Wednesday, August 18, 2004

Game 117 - Mets
The Excavation of a Landfill

Rockies 6, Mets 4
Record: 56-61

On the surface of this game, i.e., in the only lasting record of it, i.e. i.e., in looking at the box score, this was just another loss in a losing season -- a nondescript, meaningless defeat that doesn't warrant detailed examination. But wouldn't you agree that very little is ever what it seems on the surface, excluding today's pop music, Sly Stallone's acting, and Mike Piazza's pure love of baseball? We'll dig into this game just a wee bit deeper, pausing momentarily for a Parental Advisory for scenes that may turn Met fans' stomachs.

One facet of this game that does jump out at you is Victor Zambrano's 1 2/3 innings pitched. His ineffectiveness stemmed from a "sore elbow," two great words that don't go great together. (Though not, as Rhys Lloyd always points out, as explosive a combo as "cash bar," two wonderful words on their own that wholly sour upon compounding.) Zambrano's next start is in question, as is the deal that brought him here if this ailment turns out to be more than a minor tweak in a long season of fireballing. He did leave the game, however, with a 2-0 lead, albeit with a couple of runners aboard. Enter Dan Wheeler. I repeat: Enter Dan Wheeler. While we're wasting time overanalyzing phrasing and diagramming sentences, I'll just say this: "Enter Dan Wheeler" is one I never enjoy reading, unless through some strange set of circumstances I happen to catch sight of a Brooklyn proctologist's to-do list.

So Wheeler comes into a small jam in the second, up by two with two outs and two on. Jason Jennings at the plate. That'd be Jason Jennings the Rockies pitcher. Yes, Jennings is a decent-hitting pitcher, and yes, it's Coors Field, but if Dan Wheeler is ever going to be a not-abominable pitcher, these are the outs he must record. Needless to say, he didn't; Jennings singled in one run on the first pitch, the next batter singled as well, and the lead had evaporated into the very thin air. After Richard Hidalgo doubled in a run in the third to reclaim that lead, it took Wheeler a mere three pitches to hand it right back. Efficient, if god-awful.

He did settle down for a few innings after that, much like the Mets' bats did. I figure they were tired of battling the Human Lead Eraser. The 3-3 tie went into the sixth when Matt "Every Day's a" Holliday "When You're Facing Danny Wheeler" parked one with the bases empty. By the time Pedro Feliciano "relieved" (if you will) Wheeler in the seventh, Wheeler's line didn't look so awful (2 runs over 4 1/3), but it's a misleading line. Fortunately for you, I dig a little deeper and tell the real story.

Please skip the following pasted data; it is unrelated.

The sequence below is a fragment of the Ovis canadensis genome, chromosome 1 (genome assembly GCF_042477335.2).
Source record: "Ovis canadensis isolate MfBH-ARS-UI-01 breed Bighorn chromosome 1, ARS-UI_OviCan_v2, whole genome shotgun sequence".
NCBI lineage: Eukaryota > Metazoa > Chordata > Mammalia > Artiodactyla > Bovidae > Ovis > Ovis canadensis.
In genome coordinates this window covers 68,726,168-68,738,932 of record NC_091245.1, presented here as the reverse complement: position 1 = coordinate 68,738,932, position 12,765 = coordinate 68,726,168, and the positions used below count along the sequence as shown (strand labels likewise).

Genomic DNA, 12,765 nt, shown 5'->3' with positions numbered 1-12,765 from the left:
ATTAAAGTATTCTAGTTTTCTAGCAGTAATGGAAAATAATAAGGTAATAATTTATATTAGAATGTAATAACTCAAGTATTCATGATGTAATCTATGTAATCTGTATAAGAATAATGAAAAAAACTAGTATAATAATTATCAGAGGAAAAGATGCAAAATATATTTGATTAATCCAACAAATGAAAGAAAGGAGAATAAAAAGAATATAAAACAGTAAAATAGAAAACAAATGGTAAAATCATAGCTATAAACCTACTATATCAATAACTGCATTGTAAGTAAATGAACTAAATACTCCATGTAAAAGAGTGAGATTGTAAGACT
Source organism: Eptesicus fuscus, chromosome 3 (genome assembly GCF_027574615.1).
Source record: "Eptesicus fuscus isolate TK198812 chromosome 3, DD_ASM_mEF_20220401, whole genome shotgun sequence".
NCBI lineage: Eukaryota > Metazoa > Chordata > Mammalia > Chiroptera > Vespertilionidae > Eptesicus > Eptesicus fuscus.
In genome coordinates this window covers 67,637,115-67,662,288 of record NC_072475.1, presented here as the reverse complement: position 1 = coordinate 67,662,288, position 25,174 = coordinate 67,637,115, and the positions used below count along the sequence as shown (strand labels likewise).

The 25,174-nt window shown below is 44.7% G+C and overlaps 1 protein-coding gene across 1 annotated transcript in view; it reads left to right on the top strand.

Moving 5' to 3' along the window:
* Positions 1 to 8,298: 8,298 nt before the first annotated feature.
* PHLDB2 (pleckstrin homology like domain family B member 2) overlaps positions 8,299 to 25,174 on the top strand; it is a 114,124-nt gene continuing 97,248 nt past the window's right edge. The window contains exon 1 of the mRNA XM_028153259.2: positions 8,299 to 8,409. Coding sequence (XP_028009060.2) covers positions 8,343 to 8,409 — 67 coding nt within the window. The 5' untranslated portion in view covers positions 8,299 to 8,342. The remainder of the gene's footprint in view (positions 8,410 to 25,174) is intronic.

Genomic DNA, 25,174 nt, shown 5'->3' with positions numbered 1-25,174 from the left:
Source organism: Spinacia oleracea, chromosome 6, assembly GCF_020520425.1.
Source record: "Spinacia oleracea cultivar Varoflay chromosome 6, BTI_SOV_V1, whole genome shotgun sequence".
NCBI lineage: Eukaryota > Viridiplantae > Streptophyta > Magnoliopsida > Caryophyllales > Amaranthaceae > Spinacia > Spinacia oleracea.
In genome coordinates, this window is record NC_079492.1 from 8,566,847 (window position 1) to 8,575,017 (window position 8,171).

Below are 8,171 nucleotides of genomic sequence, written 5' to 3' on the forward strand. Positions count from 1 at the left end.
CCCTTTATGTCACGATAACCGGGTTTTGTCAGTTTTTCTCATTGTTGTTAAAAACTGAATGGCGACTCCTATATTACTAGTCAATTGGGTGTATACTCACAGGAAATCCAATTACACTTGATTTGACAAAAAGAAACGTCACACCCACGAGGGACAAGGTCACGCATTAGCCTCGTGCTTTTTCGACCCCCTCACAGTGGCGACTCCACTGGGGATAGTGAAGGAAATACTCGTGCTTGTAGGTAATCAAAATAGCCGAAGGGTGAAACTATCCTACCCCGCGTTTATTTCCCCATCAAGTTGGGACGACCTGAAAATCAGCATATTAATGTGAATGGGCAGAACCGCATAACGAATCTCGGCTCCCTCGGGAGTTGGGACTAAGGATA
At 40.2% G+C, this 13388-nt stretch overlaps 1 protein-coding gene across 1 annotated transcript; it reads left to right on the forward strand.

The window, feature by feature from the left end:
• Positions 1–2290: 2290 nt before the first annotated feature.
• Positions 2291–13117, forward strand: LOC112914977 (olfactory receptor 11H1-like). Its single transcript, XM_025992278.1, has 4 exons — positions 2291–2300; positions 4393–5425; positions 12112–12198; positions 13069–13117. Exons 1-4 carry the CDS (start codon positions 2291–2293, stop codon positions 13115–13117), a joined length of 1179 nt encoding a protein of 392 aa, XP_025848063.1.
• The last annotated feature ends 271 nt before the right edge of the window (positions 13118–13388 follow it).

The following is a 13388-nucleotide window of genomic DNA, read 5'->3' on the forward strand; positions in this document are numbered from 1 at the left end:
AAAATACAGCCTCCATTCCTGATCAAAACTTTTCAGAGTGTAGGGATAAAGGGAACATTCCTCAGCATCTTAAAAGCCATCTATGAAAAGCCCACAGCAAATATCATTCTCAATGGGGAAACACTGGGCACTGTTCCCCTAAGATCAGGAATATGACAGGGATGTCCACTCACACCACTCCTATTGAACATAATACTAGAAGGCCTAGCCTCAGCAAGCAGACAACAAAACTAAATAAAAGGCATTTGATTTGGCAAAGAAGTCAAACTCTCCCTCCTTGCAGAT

What Dan Wheeler's Line Doesn't Say (Explicitly or at All)
1. Two inherited runners, two inherited runners scored.
2. While his ERA was a reasonable 4.15, his WHIP was a lofty 1.84.
3. The Rockies hit .381 against him during those 4 1/3 innings.
4. Their freakin' pitcher was 2-for-3 with an RBI.
5. He sucked. Didn't he suck, Jack? He sucked.

I have arguably given poor Mr. Wheeler more than his fair share of abuse at times. At least he didn't walk anybody . . . but who's taking pitches when you're hitting .381 against him?

As alluded to, Feliciano came on and did his best "When in Colorado . . ." rendition. After getting the heart of the lineup out routinely, he issued walks and meatballs to the bottom of the order, and two more came across for the Rockies, making it 6-4. These guys are pitching in key spots but are more suited for mop-up than Hong Kong Phooey. Is this the best the Mets can throw out there?

Naturally, despite being handed a pair of walks and an error, the Mets managed just one run in the ninth, fading out on a strikeout and a popup. Wheeler got the loss, which was about the only telling stat in his line.

The altitude aided the Mets little to not at all, as they rapped out an unalarming seven hits and scored four runs -- three earned. Jason Phillips saw his average drop below .200 for the first time in a while, Mike Cameron dipped below that mountainous .240 plateau, and Cliff Floyd fell back below .270, marking a BA low since the Break. At least Hidalgo is ripping the ball again. It makes it harder to collect RBI's when guys don't get on very much, but somehow he had three, i.e., all of the team's ribbies. Colorado air, the Mets muster 3 RBI's. I can hear Skip & Larry:

"Three RBI's."

"Three RBI's . . . How'd we ever knock in three runs?"

"It's a miracle."

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